Small, dedicated boards drive servomotors
without (or with) programming.
By Robert H. Walker
Servomotors do the heavy lifting in countless robotic,
animatronic, and other projects, and because they’re so
visible, it’s easy to overlook the role played behind the
scenes by their controllers. Your choice of servos for any
given project will boil down to the mechanical force you
require and the physical size you have room for, and you
can buy servos that range from very small to large and
powerful. But with servo controllers, the selection criteria
are more complex, and include the following questions:
» How many servomotors will you need
» Will activation be triggered manually
or by an external signal?
» What’s the nature of the triggering
signal (continuous, momentary, etc.)?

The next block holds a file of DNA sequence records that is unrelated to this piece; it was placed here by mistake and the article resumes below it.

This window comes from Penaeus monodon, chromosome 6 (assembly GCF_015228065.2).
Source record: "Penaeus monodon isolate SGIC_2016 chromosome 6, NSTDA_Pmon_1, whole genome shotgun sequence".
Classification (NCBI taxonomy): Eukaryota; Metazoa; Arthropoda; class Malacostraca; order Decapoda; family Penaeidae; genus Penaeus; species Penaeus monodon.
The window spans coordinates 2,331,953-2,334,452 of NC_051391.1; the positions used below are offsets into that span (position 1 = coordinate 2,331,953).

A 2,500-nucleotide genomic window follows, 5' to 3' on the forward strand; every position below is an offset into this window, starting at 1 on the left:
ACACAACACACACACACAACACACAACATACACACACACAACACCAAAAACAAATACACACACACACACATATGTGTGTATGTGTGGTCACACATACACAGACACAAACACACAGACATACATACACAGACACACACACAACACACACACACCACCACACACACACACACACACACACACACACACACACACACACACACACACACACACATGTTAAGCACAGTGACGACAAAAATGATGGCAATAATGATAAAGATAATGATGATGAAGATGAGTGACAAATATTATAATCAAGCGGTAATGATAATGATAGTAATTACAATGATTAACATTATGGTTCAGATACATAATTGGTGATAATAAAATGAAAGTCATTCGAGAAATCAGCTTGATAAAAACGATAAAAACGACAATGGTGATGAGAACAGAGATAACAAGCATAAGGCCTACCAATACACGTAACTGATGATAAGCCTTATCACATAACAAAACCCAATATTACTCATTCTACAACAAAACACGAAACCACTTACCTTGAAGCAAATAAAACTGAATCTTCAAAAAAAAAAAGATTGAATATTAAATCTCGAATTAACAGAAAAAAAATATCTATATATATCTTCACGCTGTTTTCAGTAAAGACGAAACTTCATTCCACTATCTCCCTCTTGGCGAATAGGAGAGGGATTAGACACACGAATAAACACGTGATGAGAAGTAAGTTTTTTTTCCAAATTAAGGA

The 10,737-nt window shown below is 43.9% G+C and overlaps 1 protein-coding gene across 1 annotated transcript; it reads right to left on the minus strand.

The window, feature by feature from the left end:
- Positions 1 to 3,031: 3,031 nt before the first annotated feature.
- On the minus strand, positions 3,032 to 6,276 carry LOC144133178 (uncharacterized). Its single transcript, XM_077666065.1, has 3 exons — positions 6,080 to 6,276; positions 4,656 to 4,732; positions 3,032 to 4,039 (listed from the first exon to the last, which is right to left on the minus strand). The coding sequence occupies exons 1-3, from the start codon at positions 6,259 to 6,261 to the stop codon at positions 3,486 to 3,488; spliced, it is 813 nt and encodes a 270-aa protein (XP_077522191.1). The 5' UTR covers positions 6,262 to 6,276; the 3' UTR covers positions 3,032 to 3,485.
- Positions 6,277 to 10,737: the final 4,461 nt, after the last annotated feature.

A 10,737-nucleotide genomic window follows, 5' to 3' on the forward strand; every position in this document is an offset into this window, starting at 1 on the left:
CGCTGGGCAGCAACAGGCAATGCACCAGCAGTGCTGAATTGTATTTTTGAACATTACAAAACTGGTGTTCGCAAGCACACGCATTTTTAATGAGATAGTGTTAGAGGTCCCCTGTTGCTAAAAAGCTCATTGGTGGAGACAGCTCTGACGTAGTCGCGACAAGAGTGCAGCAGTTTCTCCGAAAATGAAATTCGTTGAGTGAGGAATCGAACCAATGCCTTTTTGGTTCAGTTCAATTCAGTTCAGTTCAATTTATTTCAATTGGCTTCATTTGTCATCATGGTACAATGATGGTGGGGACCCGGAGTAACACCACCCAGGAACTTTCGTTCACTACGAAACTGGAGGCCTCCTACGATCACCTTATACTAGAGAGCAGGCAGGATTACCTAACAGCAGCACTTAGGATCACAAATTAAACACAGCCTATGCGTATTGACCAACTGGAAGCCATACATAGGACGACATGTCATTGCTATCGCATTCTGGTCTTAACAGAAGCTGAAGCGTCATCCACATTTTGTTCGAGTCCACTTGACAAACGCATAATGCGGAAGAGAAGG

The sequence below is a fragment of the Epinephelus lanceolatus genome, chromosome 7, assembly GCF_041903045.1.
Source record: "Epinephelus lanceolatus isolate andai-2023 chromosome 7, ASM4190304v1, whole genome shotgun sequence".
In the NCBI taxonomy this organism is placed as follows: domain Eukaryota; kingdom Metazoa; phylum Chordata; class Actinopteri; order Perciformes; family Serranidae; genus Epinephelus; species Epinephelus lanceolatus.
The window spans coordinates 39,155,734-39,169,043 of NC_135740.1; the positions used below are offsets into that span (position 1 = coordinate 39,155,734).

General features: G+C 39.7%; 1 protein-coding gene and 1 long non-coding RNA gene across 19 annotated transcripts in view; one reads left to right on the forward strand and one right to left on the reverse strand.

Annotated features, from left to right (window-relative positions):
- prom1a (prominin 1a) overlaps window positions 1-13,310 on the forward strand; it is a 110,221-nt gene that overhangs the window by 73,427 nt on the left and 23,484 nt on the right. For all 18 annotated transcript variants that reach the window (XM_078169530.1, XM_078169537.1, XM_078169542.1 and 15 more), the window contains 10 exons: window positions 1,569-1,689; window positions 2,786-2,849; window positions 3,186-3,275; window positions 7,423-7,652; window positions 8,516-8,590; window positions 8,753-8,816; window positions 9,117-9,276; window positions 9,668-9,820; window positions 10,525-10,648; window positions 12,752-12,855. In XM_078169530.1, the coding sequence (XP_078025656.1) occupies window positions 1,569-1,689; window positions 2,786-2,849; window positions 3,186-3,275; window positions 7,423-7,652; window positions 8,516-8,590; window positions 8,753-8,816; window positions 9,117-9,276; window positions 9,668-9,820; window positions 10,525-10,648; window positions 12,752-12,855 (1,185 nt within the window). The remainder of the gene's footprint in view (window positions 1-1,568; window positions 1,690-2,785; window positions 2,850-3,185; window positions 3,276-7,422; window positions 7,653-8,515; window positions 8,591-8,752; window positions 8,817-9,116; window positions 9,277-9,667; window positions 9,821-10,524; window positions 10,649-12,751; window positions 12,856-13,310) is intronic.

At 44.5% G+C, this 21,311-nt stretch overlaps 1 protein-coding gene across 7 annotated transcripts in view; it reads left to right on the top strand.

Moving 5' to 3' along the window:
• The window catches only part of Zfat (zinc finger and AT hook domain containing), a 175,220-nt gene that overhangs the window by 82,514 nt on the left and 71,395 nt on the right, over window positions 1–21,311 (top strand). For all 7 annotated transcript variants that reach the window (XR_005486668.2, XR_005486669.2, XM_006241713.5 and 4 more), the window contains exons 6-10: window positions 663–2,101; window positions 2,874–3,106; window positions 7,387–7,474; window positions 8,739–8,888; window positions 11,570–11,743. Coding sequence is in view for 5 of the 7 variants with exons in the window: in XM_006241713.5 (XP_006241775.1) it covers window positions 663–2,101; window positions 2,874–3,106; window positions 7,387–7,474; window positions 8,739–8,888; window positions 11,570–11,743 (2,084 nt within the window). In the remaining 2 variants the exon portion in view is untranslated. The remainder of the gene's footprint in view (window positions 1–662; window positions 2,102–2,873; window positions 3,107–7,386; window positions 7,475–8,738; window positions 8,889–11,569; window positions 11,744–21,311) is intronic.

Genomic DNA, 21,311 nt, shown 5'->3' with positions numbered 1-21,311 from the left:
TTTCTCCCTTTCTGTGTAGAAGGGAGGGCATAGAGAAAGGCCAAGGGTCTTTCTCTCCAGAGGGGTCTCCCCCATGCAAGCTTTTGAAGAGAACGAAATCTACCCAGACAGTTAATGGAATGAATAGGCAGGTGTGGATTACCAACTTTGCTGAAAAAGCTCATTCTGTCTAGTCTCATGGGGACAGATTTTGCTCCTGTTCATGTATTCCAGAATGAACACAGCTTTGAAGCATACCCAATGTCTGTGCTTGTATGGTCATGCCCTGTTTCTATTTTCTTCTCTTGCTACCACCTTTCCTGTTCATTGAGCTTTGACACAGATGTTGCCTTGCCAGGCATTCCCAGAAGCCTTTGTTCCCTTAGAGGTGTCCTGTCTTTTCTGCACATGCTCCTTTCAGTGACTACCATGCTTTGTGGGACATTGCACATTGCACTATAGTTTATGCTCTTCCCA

» Do you need programmable onboard memory?
Meanwhile, you can also program
a general-purpose microcontroller to
control servos. For example, Arduino’s
built-in servo library lets you control
2 servos from your code by connecting
their signal wires to I/O pins 9 and 10.
This is good for some projects and a nice
way to experiment, but for other uses,
dedicated servo controllers offer a simpler, smaller, and more elegant solution.
Robert H. Walker has authored numerous articles about model train control and helped pioneer the hobby’s use of
servomechanisms. He holds a master’s degree in electrical engineering and has been awarded five U.S. patents in
the field of radio communications.
Photo illustration by Gregory Hayes and Jason Babler
112 Make: makezine.com/31